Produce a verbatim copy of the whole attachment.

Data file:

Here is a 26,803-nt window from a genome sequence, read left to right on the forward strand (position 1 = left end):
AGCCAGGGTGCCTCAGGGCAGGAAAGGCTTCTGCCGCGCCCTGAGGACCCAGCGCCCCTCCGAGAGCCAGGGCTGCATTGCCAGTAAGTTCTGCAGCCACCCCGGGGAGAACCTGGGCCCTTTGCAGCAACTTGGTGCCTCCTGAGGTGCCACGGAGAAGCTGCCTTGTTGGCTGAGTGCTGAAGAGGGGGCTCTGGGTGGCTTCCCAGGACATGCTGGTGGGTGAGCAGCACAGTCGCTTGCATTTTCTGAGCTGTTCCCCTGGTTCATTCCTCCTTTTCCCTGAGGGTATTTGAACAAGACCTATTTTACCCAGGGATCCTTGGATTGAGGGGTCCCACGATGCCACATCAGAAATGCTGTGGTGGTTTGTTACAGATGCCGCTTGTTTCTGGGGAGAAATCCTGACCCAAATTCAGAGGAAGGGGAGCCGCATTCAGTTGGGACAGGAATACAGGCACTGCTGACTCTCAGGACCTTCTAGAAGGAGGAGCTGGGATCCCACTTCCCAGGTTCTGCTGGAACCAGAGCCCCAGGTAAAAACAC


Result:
Here is a 26,803-nt window from a genome sequence, read left to right on the forward strand (position 1 = left end):
AGCCAGGGTGCCTCAGGGCAGGAAAGGCTTCTGCCGCGCCCTGAGGACCCAGCGCCCCTCCGAGAGCCAGGGCTGCATTGCCAGTAAGTTCTGCAGCCACCCCGGGGAGAACCTGGGCCCTTTGCAGCAACTTGGTGCCTCCTGAGGTGCCACGGAGAAGCTGCCTTGTTGGCTGAGTGCTGAAGAGGGGGCTCTGGGTGGCTTCCCAGGACATGCTGGTGGGTGAGCAGCACAGTCGCTTGCATTTTCTGAGCTGTTCCCCTGGTTCATTCCTCCTTTTCCCTGAGGGTATTTGAACAAGACCTATTTTACCCAGGGATCCTTGGATTGAGGGGTCCCACGATGCCACATCAGAAATGCTGTGGTGGTTTGTTACAGATGCCGCTTGTTTCTGGGGAGAAATCCTGACCCAAATTCAGAGGAAGGGGAGCCGCATTCAGTTGGGACAGGAATACAGGCACTGCTGACTCTCAGGACCTTCTAGAAGGAGGAGCTGGGATCCCACTTCCCAGGTTCTGCTGGAACCAGAGCCCCAGGTAAAAACAC